On June 17, 2002, defendants filed a Motion to Dismiss the plaintiffs' First Amended Complaint as barred by res judicata and/or collateral estoppel, arguing that the claims were based on or preempted by the Bankruptcy Code or based on the FDCPA. On November 19, 2002, plaintiffs filed a consolidated Motion [for leave] to File Second Amended Complaint and Motion to Remand. On June 20, 2003, plaintiffs filed a Notice of Removal from United States District Court to United States Bankruptcy Court, purportedly pursuant to Federal Rule of Bankruptcy Procedure 9027. Defendants responded by filing a Motion to Strike the Plaintiffs' Notice of Removal from United States District Page 3 Court to United States Bankruptcy Court on July 24, 2003. All three motions are presently before this court.

 Discussion

 I. Removal

  (a)Rules and Statutes

  Plaintiffs' Notice of Removal is described as being "Pursuant to B.R.C.P. 9027." But the Rule offers plaintiffs no support. Rule 9027 speaks of removal "to a district court" and contemplates that it may be followed by a district court referral of the case to a bankruptcy court. B.R.C.P. 9027(e)(1) and (e)(2). Since Rule 9027 does not support plaintiffs' Notice of Removal, the next question is whether the Notice of Removal is supported by any relevant statutes.

  Removal is governed by Chapter 89 of Title 28. All sections of Chapter 89, other than the last, deal with removal from a "state court" (defined as including the Superior Court of the District of Columbia, 28 U.S.C. § 1451) to a federal district court. The last section of Chapter 89 — Section 1452 — deals with removal to a federal district court from another federal court. Section 1452 is captioned "Removal of claims related to bankruptcy cases." It reads as follows:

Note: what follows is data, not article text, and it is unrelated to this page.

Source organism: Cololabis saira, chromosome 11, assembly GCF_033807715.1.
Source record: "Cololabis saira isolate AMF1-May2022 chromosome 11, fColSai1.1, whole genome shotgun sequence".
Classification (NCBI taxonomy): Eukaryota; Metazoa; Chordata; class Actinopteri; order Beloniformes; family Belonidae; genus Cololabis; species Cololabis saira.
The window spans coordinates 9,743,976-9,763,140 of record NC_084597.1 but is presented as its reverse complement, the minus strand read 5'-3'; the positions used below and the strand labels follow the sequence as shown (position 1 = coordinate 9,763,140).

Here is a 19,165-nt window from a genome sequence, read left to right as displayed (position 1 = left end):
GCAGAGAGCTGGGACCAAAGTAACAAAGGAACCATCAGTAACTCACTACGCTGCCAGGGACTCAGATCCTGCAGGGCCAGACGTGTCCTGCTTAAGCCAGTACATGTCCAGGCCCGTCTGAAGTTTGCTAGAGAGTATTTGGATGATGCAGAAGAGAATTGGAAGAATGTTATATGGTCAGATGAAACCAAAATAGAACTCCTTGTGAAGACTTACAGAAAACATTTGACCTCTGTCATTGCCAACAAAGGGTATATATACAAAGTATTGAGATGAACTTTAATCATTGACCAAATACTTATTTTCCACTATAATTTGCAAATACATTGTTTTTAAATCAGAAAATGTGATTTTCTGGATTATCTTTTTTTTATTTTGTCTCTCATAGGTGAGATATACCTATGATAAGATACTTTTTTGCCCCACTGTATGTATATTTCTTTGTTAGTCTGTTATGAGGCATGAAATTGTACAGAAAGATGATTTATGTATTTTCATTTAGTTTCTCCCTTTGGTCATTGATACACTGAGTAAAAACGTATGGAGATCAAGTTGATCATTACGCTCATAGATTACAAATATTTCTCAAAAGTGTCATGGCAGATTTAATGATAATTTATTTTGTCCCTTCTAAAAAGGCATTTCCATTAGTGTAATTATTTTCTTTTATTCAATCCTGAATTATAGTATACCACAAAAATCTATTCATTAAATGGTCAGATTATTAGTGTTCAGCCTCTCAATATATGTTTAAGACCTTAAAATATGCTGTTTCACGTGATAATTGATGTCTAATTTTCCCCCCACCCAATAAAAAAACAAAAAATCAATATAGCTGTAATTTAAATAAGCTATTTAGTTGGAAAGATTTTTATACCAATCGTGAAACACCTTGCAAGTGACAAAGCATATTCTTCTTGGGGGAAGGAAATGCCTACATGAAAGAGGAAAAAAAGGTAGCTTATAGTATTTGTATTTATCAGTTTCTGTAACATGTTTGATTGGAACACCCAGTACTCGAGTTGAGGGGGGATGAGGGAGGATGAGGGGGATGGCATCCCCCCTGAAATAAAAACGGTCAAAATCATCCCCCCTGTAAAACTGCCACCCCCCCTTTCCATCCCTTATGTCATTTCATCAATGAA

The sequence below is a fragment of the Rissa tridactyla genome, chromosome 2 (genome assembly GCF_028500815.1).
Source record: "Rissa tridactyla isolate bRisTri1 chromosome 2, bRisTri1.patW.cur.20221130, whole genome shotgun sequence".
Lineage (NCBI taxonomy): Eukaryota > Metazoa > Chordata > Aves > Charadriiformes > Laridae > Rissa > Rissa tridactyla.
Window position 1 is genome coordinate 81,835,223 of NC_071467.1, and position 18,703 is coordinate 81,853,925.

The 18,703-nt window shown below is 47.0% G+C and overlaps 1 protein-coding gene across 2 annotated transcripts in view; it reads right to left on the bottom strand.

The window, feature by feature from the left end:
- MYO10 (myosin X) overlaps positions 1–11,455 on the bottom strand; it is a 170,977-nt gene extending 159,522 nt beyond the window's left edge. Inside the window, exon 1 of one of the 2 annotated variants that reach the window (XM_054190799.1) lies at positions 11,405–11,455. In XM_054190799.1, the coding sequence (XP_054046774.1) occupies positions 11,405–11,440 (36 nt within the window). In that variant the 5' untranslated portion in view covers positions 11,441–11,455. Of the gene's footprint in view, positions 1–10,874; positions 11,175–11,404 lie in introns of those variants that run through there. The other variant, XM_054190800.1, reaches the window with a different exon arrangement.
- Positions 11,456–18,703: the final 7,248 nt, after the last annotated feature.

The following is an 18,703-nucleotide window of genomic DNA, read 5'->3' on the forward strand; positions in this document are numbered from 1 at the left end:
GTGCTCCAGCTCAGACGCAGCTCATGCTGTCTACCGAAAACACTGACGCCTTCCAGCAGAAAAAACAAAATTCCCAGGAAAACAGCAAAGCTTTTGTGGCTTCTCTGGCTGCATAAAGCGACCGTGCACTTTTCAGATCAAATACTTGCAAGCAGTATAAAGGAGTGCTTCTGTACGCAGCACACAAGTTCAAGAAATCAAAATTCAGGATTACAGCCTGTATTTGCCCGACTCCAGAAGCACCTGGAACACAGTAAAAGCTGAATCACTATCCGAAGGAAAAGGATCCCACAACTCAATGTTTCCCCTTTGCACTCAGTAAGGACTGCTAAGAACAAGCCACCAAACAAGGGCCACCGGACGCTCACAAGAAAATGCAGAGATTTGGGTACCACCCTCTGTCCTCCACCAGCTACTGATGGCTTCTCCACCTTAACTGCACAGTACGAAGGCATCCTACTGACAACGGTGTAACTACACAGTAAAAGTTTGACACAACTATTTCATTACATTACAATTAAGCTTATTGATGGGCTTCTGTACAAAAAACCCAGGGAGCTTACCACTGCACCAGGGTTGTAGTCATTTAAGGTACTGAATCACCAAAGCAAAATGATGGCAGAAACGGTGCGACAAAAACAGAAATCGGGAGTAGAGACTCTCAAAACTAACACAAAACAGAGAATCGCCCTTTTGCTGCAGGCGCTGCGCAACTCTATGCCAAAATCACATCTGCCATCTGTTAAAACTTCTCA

(a) A party may remove any claim or cause of action in a civil action other than a proceeding before the United States Tax Court or a civil action by a governmental unit to enforce such governmental unit's police or regulatory power, to the district court for the district where such civil action is pending, if such district court has jurisdiction of such claim or cause of action under section 1334 of this Title.
  (b) The court to which such claim or cause of action is removed may remand such claim or cause of action on any equitable ground. An order entered under this subsection remanding a claim or cause of action, or a decision not to remand, is not reviewable by appeal or otherwise by the court of appeals under section 158(d), 1291, or 1292 of this title or by the Supreme Court of the United States under section Page 4 1254 of this title.